Thumb- and pacifier-sucking habits usually become a problem only if they go on for a very long period of time. Most children stop these habits on their own, but if they are still sucking their thumbs or fingers past the age of 3, this habit can affect the permanent teeth. If you have concerns, consult with your dentist.
Should my child go to bed with a bottle at night?
No. It is recommended that a child have only water in the night-time bottle. Putting milk or other sugary drinks in a bottle overnight can cause a child to develop “nursing bottle decay.” This is a condition in which the front teeth become severely decayed down to the gumline and often have to be removed. Sugary liquids react with plaque on the teeth to form acids that lead to this severe tooth decay.
When should I begin cleaning my child’s teeth and gums?
According to the American Academy of Pediatric Dentistry, the sooner the better! Starting at birth, clean your child’s gums with a soft infant toothbrush or cloth and water. As soon as the teeth begin to appear, start brushing twice daily. A “smear” of fluoride toothpaste can be used after the child is old enough not to swallow it. Young children love to brush their teeth! However, since children do not have the ability to brush their teeth well until age 7 to 8, it is best for the parent to brush the child’s teeth after the child has brushed. Children should spit out and not swallow excess toothpaste after brushing so that they do not swallow too much fluoride. Your dentist can help you decide whether your child has the skill level to brush properly without help.
Is there a charge for staying at Clara McLean House?
The suggested donation for overnight guests is $35 per night for a single or double room. Day-visit room suggested donations are $20.
What are the requirements for staying at the house?
Guests must be family members or direct caregivers of a patient at Moore Regional, or a patient scheduled for an outpatient procedure or patients scheduled for surgery the next day. Guests must live at least 30 miles from Pinehurst and be referred by the patient’s physician or by physicians, nurses or other staff at FirstHealth facilities. Guests must agree to abide by Clara’s House Rules.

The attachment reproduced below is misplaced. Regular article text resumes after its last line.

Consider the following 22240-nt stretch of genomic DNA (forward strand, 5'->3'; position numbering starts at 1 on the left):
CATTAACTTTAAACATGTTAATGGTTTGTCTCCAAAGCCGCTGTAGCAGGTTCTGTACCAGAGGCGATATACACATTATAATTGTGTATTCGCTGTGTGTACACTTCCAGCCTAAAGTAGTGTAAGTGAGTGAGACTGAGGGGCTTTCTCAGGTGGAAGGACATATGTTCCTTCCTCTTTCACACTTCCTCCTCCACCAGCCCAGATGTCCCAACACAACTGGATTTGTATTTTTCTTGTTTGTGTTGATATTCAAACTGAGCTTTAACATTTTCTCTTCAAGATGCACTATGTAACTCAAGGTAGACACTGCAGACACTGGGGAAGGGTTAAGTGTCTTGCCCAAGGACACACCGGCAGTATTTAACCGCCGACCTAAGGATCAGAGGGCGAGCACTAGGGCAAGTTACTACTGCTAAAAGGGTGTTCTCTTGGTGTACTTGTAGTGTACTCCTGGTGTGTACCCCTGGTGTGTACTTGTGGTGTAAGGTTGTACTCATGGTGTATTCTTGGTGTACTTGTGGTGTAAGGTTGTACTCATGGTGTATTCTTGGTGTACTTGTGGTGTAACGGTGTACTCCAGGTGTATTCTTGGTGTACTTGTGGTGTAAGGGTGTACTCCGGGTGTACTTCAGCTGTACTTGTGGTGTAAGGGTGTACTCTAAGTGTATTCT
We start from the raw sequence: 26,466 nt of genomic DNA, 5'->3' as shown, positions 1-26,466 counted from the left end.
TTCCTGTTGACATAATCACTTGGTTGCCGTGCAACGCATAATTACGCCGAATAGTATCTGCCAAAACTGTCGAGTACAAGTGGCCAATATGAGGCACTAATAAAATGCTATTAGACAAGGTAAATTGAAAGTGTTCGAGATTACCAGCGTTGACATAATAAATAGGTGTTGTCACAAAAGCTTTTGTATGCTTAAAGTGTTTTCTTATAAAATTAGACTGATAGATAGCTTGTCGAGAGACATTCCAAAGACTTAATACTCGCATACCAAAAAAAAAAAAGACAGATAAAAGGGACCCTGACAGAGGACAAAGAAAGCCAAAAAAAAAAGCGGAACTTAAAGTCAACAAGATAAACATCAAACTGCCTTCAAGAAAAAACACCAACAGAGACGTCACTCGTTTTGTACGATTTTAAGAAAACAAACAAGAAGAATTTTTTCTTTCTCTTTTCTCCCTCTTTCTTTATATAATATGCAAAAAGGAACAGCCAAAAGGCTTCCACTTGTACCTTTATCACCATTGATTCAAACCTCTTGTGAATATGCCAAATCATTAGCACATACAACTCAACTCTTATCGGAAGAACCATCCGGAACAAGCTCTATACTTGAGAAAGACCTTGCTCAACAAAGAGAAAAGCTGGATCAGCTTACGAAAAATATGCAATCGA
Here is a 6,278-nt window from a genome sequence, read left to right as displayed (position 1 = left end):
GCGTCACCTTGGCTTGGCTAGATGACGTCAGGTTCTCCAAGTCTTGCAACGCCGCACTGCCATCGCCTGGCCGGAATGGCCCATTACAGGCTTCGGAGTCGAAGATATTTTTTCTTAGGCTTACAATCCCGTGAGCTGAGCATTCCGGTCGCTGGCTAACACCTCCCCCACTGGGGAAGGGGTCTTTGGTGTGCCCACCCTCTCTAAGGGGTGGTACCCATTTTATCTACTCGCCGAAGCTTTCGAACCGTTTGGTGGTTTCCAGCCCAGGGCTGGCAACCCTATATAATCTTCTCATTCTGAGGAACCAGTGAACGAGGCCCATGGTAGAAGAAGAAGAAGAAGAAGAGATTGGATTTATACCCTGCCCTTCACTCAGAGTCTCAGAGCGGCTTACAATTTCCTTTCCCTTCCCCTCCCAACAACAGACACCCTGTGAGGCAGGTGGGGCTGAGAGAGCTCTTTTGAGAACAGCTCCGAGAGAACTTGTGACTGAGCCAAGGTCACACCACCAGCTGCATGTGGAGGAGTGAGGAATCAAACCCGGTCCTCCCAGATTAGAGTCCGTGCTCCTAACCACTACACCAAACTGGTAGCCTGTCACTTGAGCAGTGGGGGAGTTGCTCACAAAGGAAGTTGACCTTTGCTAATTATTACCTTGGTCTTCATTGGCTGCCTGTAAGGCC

Is financial need one of the requirements for staying here?
No. This is a common misperception. Clara’s House is for everyone, of all ages and incomes, who meets the requirements. We are here for families, direct caregivers and outpatients dealing with serious medical needs and who must typically journey from at least 30 miles away.
We are sensitive to the many needs of our guests and try to accommodate them when we can on a case-by-case basis.
What time may I check in?
Guests may check in between 2 p.m. and 9 p.m. All adult guests must present a photo I.D. at check-in.
How many people can stay in one room?
Two persons may stay in a single room, and four persons may stay in a double room.
What is provided in each room?
Each room features a private bath, one or two queen beds, pillows, sheets, towels, TV, phone and clock radio.
How long may I stay?
The maximum stay is 21 days if the guest continues to meet the criteria for lodging. Stays of more than 21 days may be approved on a case-by-case basis.
May I come and go, as I want?
Generally, yes. The guest room card key may be used at the front and side entrances. Guests are requested to make a special effort to honor our quiet hours between 10 p.m. and 8 a.m.
How close is FirstHealth Moore Regional Hospital?
Clara’s House is just a short walk from the hospital. We are located right across the street at 20 FirstVillage Drive. The FirstHealth shuttle service is available from 8 a.m. until 4 p.m., Monday through Friday.
What security is available?
All guest rooms have double locks. A manager is on site 24/7. FirstHealth security personnel make regular patrols and can be called in an emergency.
Are children permitted to stay at the house?
Children are welcome, and must be accompanied by an adult at all times while on the premises.